Mordechai of Slonim decided to prove Odesser wrong. Knowing that he was the only person other then Odesser with knowledge of the Petek's exsistance, the Judge carried out a full investigation. Using all his power and communal authority, Mordechai of Slonim questioned and interrogated every possible suspected author of the Petek. After all his interrogations yielded no mention of the Petek, the Judge was forced to admit that the letter was real. From that point on Mordechai of Slonim completely withdrew his opposition to Breslov although his own followers did not.
Eventualy story of the Petek leaked out and it was considered a humorous joke by the people of Tiberias. A number of clowns in the Yeshiva decided to mock Odesser and started inserting made up Peteks into Odesser's books.
Content of the Petek
Very hard it was for me to descend to you
My precious student to tell you that I benefited Greatly from your service and upon you I said My fire will burn until Messiah will come be strong and brave In your service Na Nach Nachma Nachman Me'Uman And with this I shall reveal to you a secret and it is: Full and heaped up from line to line (PZPZYH) And with strong service you will understand it and the sign isThe 17th of Tammuz they will say that you are not fasting
מאד היה קשה לי לרדת אליך
תלמידי היקר להגיד לך כי נהנתי מאד מעבודתך ועליך אמרתי מיין פיירעיל וועט טליען ביז משיח וועט קומען חזק ואמץ בעבודתך נ נח נחמ נחמן מאומן ובזה אגלה לך סוד והוא מלא וגדיש מקו לקו (פצפציק) ובחזוק עבודה תבינהו וסמןיז בתמוז יאמרו שאינך מתענה
Size and Specs
There are 11 lines on the Petek, it is composed of 51 words and contains 208 letters. The original Petek measured 12 x 17 cm. Almost the entire petek is written in Hebrew using Rashi script with the exception of the 4th line written in Yiddish and the 7th line using regular Hebrew alphabet. The Petek was received on July 13, 1922 (24th of Tamuz). Acourding to Rabbi Odesser the Petek was originally created in Uman.
My Fire Will Burn
Rebbe Nachman mentioned in his conversations that his fire would burn until the coming of Moshiach. According to Breslov tradition this indicates that Rebbe Nachman's methods of Avodas Hashem will continue working until the arrival of Moshiach. This is unlike previous spiritual paths introduced by Tzadikim such as the Ari and Bal Shem Tov that eventually expired due to the disintegration of the generations.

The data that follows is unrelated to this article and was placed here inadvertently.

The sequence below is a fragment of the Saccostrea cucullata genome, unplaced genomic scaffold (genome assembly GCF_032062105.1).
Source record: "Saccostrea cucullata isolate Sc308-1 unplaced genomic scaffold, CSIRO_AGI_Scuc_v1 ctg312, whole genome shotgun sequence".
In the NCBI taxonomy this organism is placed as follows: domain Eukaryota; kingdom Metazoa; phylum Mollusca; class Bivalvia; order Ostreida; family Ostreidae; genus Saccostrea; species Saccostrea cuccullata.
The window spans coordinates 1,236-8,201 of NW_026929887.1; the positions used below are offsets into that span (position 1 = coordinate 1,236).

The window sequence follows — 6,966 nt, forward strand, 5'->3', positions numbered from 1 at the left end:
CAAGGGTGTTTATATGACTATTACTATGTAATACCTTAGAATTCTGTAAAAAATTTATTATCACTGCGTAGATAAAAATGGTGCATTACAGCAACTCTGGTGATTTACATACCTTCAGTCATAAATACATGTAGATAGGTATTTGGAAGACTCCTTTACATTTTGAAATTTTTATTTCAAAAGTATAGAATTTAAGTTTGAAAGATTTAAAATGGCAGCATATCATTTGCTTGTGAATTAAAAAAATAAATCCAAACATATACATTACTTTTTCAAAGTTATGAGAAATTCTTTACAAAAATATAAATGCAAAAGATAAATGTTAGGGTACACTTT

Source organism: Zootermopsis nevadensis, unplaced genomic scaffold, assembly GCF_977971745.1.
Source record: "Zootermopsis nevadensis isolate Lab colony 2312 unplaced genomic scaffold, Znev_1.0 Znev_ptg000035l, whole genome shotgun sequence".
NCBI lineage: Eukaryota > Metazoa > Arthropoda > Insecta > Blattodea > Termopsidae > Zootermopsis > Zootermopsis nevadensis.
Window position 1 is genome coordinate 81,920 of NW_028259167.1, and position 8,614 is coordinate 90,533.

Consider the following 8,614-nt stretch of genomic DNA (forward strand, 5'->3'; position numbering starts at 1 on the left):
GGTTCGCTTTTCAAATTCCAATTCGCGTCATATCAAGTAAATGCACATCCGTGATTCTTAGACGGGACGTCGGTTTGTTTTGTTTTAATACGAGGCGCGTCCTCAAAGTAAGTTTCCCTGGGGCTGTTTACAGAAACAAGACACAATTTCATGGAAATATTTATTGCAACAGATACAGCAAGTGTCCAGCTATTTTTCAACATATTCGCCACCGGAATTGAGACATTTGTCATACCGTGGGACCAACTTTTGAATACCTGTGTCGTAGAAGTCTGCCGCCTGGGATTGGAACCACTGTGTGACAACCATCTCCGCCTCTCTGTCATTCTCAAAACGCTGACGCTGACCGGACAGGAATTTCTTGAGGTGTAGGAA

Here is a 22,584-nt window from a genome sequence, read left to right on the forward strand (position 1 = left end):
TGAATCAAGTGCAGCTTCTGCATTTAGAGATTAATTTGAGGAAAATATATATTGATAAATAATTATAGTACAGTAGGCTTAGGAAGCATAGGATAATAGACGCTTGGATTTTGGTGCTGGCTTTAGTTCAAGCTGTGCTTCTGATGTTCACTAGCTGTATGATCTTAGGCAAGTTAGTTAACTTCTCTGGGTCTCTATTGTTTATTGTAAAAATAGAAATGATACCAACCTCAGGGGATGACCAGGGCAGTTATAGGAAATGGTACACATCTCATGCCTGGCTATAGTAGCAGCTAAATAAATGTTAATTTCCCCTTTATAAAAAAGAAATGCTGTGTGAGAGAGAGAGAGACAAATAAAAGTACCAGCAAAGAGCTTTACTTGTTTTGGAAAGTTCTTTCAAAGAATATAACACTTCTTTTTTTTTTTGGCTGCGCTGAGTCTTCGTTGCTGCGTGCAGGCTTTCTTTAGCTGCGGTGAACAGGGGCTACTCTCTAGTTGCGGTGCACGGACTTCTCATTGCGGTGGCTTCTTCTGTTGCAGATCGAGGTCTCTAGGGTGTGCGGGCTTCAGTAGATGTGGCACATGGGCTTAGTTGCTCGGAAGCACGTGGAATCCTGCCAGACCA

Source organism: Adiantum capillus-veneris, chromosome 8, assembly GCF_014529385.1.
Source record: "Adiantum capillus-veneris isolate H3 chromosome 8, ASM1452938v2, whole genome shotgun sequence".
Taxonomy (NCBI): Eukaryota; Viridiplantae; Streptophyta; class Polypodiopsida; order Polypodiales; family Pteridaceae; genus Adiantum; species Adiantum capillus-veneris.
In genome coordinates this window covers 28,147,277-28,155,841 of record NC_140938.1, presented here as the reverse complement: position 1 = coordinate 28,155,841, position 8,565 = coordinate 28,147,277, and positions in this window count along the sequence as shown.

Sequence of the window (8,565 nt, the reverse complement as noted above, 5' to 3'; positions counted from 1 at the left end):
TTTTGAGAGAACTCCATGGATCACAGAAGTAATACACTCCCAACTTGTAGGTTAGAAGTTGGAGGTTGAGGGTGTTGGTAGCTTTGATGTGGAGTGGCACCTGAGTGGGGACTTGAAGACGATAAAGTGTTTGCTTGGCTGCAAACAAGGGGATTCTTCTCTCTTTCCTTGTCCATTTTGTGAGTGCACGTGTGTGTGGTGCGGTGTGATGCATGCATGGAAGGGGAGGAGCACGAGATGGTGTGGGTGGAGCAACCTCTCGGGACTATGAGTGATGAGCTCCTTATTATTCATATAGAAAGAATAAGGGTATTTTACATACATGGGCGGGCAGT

In the Petek it says "and upon you I said my fire will burn until Messiah will come." Followers of Rabbi Odesser interpret this to make him the sole transmitter of Breslov tradition. Nanachs claim that only those that accept Rabbi Yisroel Dov Odeser and the Petek can truly come close to Rebbe Nachman.
Na Nach Nachma Nachman Muman
In the Petek, Rebbe Nachman signed his name using the Achoraim formula that is brought down in many Kabbalistic texts. This formula makes use of a structure where each segment is increased by one letter over the one above it. In the case of Rebbe Nachman's name it would be: Na Nach Nachma Nachman Muman.
Rabbi Yisroel Dov Odesser taught that this signature was a revelation of the 'Song of Redemption' mentioned in the Tikunay Zohar. According to the Tikunay Zohar there were ten songs destined to be song throughout human history. Nine of the ten have already been used and the last one is reserved to lead the Jewish Nation out of the final Exile. Rebbe Nachman himself mentioned the 'Song of Redemption' in his teachings and Rabbi Odesser claimed that the song was his name itself.
Read full Zissil article on Na Nach Nach Nachma Nachman Muman
"And with this I shall reveal to you a secret and it is: full and heaped up from line to line." This passage from the Petek is interpreted by the Na Nachs as a command to fill the world with the teachings of Rebbe Nachman and the song Na Nach Nachma Nachman Muman. Such outreach and distribution activities are referred to as Hafatza amoungest the Nanachs. Almost every Na Nach participates in Hafatza activities and many dedicate their entire life to it.
PZPZYH is the name of the angel appointed over the blowing of the shofar on Rosh Hashanah. Some of Rebbe Nachman's main teachings revolve around Rosh Hashanah and he said that he fully understood all its mysteries. More important was Rebbe Nachman's request that all his students come to him each Rosh Hashanah, a pilgrimage that continues to this very day.
Over the Years
For many years Odesser kept the existence of the Petek hidden from the world with the exception of a few close friends and family. During this period he would keep the Petek hidden in his hat.
Acceptance by the Elders of Breslov
Despite his general rule of not revealing the Petek, Odesser made an exception by showing it to a number of the Breslov elders living in Jerusalem. Most of them accepted the Petek immediately without any doubt.
Based on R' Odessers testimoney, these included R' Shlomo Wexler, R' Naftali Cohen, R' Nason Bitlmacher, R' Shmuel Horowitz, R' Shmuel Mair Anshin, R' Yichiel Grunwald, R' Chaim Broyd Tevrvnivsky, R' Simcha Bunim Kalshiner, R' Tvi from Bardichev, R' Moshe Shmuel, R' Avraham Yackov Goldriche, R' Ben Tzion Apter, R' Alter Benzion, R' Yitzchock Isaac Zilberman, R' Mordichi Elazar Costintiner, R' Shmuel Shapiro, R' Aryeh Shapiro, and R' Mordichi Yiglink.
When R' Odesser showed the Petek to R' Shlomo Wexler, the latter exclaimed that he could write sixty books of Kabbalah on the letter Nun from the word Nanach. He then commented how it was essentially the same concept as the ten types of song. In his writings, Shlomo Wexler mentions the name of the Tzadik, identifying it with the Shir Hageula. When Rabbi Nason Bitlmacher was told about the Petek, he summoned Yisroel Ber Odesser, calling him by the title Rebbe. He then bid him to keep the Petek a secret and danced Nanach with him.